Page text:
Best Practices of Workflow Structure for Microsoft Dynamics 365

Adam Murchison, 11 September 2017

This blog is going to help the reader to create workflows with the best, most desirable structure. This will allow the workflow to be easily readable, modifiable, and shows the user when their workflow stops or has errors specifically within the workflow.

To show the best practices while creating a workflow I am going to show an example of a workflow. The workflow will consist of; when an account is created with the address as “Christchurch” and when the Main Phone field contains data, call the account owner, and wait until the account owner has been contacted then assign a task. This will easily show the reader how to create a structured workflow.

Example: Undesirable Structure for a Workflow (Nested Check Conditions)


Example: Desirable Structure for a Workflow (Easily Editable Conditions)


Stopping the Workflow and Notifying Where it has Been Stopped

The first key point when structuring a workflow is to have the check condition (if statement) state: “If (Condition) does not satisfy a constraint” then “Stop the Workflow”. The reasoning why this is desirable is that it shows exactly where the work flow fails or stops.  This is shown in the screenshot for: “Desirable Structure for a Workflow”. Also, the user can “Set Properties” for the output in the System jobs section (Settings -> System -> System Jobs).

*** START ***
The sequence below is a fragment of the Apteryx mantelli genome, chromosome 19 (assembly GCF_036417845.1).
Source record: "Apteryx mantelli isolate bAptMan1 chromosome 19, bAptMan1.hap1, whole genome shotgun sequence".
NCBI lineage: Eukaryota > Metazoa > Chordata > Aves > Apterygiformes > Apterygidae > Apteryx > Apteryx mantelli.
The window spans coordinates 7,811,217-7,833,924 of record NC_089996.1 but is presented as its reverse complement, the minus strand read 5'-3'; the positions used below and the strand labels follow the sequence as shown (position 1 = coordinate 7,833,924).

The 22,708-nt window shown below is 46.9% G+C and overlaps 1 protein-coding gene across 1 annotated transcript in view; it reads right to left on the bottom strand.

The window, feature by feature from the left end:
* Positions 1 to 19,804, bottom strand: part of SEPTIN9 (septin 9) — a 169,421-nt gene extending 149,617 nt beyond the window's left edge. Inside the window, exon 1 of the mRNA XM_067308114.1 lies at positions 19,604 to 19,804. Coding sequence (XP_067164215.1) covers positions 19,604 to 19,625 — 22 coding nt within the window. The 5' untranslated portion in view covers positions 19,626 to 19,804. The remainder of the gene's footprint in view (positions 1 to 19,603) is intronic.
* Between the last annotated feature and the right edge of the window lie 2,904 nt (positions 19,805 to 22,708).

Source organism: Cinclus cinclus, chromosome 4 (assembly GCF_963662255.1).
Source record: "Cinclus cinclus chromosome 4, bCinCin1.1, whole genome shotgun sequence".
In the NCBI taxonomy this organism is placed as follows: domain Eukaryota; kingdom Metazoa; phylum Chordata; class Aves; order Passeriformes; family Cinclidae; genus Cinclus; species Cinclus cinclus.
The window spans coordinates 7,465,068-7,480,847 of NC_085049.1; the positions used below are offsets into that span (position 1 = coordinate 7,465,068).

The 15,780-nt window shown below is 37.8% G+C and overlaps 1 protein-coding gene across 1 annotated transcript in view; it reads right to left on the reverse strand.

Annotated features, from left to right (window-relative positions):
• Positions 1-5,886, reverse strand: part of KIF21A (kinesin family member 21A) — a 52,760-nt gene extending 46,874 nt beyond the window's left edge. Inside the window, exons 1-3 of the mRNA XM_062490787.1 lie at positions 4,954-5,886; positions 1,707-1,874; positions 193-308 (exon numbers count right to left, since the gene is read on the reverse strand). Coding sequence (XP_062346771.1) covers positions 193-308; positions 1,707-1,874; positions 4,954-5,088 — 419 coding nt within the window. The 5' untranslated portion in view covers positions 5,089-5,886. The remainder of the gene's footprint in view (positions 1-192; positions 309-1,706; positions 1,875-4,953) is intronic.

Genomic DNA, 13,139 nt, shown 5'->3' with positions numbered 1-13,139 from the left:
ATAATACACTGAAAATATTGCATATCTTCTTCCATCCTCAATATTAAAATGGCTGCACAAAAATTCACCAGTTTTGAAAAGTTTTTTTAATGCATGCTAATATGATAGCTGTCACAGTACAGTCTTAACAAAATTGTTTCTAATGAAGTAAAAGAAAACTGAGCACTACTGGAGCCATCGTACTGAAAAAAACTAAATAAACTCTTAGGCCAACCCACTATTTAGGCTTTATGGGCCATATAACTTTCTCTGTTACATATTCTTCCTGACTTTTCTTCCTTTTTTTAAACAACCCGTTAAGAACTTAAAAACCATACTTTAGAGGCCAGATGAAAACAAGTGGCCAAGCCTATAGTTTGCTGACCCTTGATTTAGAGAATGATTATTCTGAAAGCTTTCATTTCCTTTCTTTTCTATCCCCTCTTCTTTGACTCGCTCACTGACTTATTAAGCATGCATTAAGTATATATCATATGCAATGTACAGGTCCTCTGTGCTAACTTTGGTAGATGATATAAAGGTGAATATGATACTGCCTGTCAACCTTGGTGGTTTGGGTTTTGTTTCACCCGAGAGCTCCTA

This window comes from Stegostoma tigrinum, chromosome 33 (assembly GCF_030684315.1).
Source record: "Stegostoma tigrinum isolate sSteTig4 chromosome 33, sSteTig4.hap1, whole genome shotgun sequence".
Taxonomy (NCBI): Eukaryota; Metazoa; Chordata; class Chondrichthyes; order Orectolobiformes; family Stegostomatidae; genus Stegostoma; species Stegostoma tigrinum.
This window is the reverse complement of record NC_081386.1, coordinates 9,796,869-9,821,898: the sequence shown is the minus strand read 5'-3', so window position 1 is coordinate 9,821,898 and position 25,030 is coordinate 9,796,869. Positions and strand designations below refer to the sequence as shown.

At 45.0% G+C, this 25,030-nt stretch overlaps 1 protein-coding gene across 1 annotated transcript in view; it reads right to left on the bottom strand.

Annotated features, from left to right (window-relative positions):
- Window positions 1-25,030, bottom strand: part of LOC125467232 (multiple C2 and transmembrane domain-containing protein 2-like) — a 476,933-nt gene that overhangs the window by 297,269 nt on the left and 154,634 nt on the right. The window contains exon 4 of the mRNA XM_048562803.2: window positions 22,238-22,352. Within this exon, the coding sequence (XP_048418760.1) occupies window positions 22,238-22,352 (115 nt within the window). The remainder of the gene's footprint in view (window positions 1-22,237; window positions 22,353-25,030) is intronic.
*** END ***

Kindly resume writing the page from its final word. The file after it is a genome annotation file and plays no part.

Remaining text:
For example, if the account wasn’t from Christchurch, then the workflow would stop at that specific check condition. Assuming that the user set properties for the “Stop workflow with status of:” section then their message would appear in the System Jobs.

Avoiding the Maximum Depth (Max Depth = 5) with Conditions

Another key point when structuring a workflow is that if the check conditions are not nested then the implementer will never reach the maximum depth within an if statement. The maximum depth is at 5 conditions so having the conditions separated (like in the desirable structure) allows the implementer to avoid this.


When one tries to click “Add Step”, they are unable to.


Easily Editable Workflows

The final key point when structuring a workflow is that at a certain point in time, the implementer may not want the workflow to check if the Account is from Christchurch or some other condition. Deleting a step, especially the base step, is extremely frustrating when the conditions are nested. When the conditions are in the desirable structure format then deleting and editing the conditions is extremely simple and will save the implementer a lot of time in the long run. When the conditions are nested the editor has to delete all conditions that fall below the condition they’re trying to delete. In the desirable format it is possible to delete any condition within the workflow without modifying the others.